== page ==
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Case Report
37 (
3
); 86-89
doi:
10.25259/KPJ_26_2022

A rare case of deformity: Fibrodysplasia ossificans progressiva

Department of Pediatric Neurology, Indira Gandhi Institute of Child Health, Bengaluru, Karnataka, India
Department of Pediatric Radiology, Indira Gandhi Institute of Child Health, Bengaluru, Karnataka, India
Corresponding author: Vykuntaraju K. Gowda, Department of Pediatric Neurology, Indira Gandhi Institute of Child Health, Bengaluru, Karnataka, India. drknvraju08@gmail.com
Licence
This is an open-access article distributed under the terms of the Creative Commons Attribution-Non Commercial-Share Alike 4.0 License, which allows others to remix, transform, and build upon the work non-commercially, as long as the author is credited and the new creations are licensed under the identical terms.

How to cite this article: Gowda VK, Rangaiah S, Srinivasan VM, Narayana Vamyanmane DK. A rare case of deformity: Fibrodysplasia ossificans progressiva. Karnataka Paediatr J 2022;37:86-9.

Abstract

Fibrodysplasia ossificans progressiva (FOP) is a rare genetic disorder and the most debilitating condition of heterotopic ossification in humans. Misdiagnosis is common and they suffer from complications of incorrect diagnosis and subsequent inappropriate treatment hence, to create awareness, we are reporting a genetically confirmed case of FOP. A 10-year-old boy, born to a non-consanguineously married couple, presented with progressive stiffness of the neck, back, and limbs with restriction of movements. Examination showed two firm non-tender immobile swellings over the back with scoliosis towards the left side. A bilateral hallux valgus deformity with restricted movements of the great toe was noted. Outside treated as mixed connective tissue disorder without any improvement. The X-ray showed calcifications in the swellings. Genetic testing showed the pathogenic variant in the activin A receptor type 1 gene. The FOP should be considered in children presenting with progressive stiffness, deformity of the feet, and ectopic ossifications to avoid misdiagnosis and inappropriate treatment.

Keywords

Activin A receptor type 1 gene
Bilateral hallux valgus
Fibrodysplasia ossificans progressive

INTRODUCTION

Fibrodysplasia ossificans progressiva (FOP) is an autosomal dominantly inherited disorder of connective tissues characterised by progressive heterotopic (extra-skeletal) calcification. In the eighteenth century, it was called by the name myositis ossificans progressiva by von Dusch in 1868. Since the muscles were only secondarily affected, the term fibrodysplasia was coined by Bauer and Bode in 1940. It is caused by fibroproliferative lesions in tendons, ligaments, and skeletal muscles.[1] Activating mutations in the activin A receptor type 1 (ACVR1) gene are responsible for causing this disease.[2] FOP is a very rare disorder with a prevalence of approximately one case in 2 million individuals worldwide.[3] Most of the FOP cases are misdiagnosed as having osteosarcoma, pseudohypoparathyroidism, or hypervitaminosis D before heterotopic ossifications.[4] Hence, we are reporting this case.

CASE REPORT

A 10-year-old male child, born to a non-consanguineously married couple with a normal perinatal history, presented with progressive stiffness of the neck, limbs, and back with restriction of movements noticed for the 5th month of life. At 5 months of age, the mother noticed swelling in the back of the neck which was initially soft but subsequently become hard. The later child gradually developed similar swellings over the nape of the neck, back, shoulder and lower limbs. The swellings were painless and immobile. It was associated with bending of the spine towards the right side, which became prominent at 3 years of age. The child also started developing stiffness and restricted movements of the left upper limb predominantly at the elbow joint. Initially, finger movements were normal, later, the fine movements of both hands were involved. Starting from 8 years of age, the child developed difficulty in opening the mouth and later progressed to difficulty in talking. Child development was normal in all the domains, but his motor activities were limited due to stiffness.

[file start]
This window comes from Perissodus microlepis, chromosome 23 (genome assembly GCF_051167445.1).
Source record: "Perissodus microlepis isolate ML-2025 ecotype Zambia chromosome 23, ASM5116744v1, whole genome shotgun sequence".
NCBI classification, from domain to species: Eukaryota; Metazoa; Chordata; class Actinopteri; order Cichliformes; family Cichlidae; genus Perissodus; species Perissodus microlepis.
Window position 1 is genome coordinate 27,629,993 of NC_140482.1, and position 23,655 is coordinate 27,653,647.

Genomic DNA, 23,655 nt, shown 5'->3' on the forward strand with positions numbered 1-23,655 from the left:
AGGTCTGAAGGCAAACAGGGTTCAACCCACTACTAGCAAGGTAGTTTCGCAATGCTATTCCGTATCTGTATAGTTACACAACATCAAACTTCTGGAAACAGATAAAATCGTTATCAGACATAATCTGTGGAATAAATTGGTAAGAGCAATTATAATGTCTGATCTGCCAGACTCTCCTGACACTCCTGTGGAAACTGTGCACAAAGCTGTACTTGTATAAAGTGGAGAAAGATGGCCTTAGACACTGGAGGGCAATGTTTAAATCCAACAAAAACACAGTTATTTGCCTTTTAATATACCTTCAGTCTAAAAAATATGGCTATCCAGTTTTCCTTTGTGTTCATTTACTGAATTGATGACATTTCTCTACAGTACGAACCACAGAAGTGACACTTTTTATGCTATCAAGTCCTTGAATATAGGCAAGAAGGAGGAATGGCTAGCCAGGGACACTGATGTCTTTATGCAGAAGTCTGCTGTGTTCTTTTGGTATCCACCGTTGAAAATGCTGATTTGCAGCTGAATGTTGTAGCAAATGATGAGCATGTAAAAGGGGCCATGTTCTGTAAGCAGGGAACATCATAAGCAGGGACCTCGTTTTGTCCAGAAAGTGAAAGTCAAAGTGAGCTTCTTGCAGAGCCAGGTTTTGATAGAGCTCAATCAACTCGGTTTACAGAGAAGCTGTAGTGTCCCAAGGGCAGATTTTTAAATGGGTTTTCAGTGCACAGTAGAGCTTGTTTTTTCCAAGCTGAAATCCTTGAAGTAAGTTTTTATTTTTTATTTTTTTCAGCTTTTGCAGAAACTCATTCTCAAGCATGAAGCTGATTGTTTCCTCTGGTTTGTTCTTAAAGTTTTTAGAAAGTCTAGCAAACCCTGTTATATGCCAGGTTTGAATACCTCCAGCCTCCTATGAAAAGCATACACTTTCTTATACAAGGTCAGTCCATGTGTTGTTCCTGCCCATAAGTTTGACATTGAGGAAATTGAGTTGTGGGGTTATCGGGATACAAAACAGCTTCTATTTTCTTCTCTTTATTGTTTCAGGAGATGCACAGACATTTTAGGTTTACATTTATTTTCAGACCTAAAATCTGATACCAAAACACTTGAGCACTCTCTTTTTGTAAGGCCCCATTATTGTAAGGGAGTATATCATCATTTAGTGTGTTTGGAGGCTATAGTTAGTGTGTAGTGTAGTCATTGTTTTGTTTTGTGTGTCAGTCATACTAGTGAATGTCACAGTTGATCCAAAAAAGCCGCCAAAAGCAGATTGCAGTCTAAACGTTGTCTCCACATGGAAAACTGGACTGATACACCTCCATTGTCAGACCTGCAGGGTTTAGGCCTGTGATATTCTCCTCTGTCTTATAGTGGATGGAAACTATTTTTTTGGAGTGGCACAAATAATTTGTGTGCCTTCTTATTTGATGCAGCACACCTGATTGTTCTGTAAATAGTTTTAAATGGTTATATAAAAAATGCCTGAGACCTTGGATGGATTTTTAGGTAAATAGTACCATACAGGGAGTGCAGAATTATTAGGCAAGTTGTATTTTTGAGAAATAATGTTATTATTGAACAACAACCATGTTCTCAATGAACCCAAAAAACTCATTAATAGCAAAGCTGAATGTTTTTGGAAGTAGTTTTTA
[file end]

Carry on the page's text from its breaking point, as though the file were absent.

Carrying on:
On examination, the weight of 14 kg (<3rd centile) and height of 137 cm (25th–50th centile), epicanthal folds, low set ears, restricted mouth opening (Mallampati grade III), short neck, barrel-shaped chest with widely spaced nipples, scoliosis and two firm non-tender immobile swellings over the back with scoliosis towards the left side [Figures 1a and b] and left gunstock deformity with greatly reduced range of movements. Bilateral hallux valgus present [Figure 1c] with restricted movements of the great toe was noted. Systemic examination was normal. Routine investigations such as complete blood counts, erythrocyte sedimentation rate, C-reactive protein, anti-streptolysin O, and anti-nuclear antibodies were normal. The serum creatine kinase levels were normal. The X-ray showed scoliosis with convexity towards the left, partial fusion of upper lumbar vertebral bodies on the right side with extensive ossifications in adjacent soft tissues, ossification of the interspinous ligament with a fusion of the cervical spinous processes, osteopenia in tarsal, metatarsal and phalanges and hallux valgus deformity in the left leg [Figure 2]. Based on the above clinical and radiological features, we suspected FOP. Targeted next-generation sequencing showed pathogenic variant c.617 G >A; P.R206H allele mutation in exon 6 of the ACVR1 gene, hence confirming our diagnosis of FOP.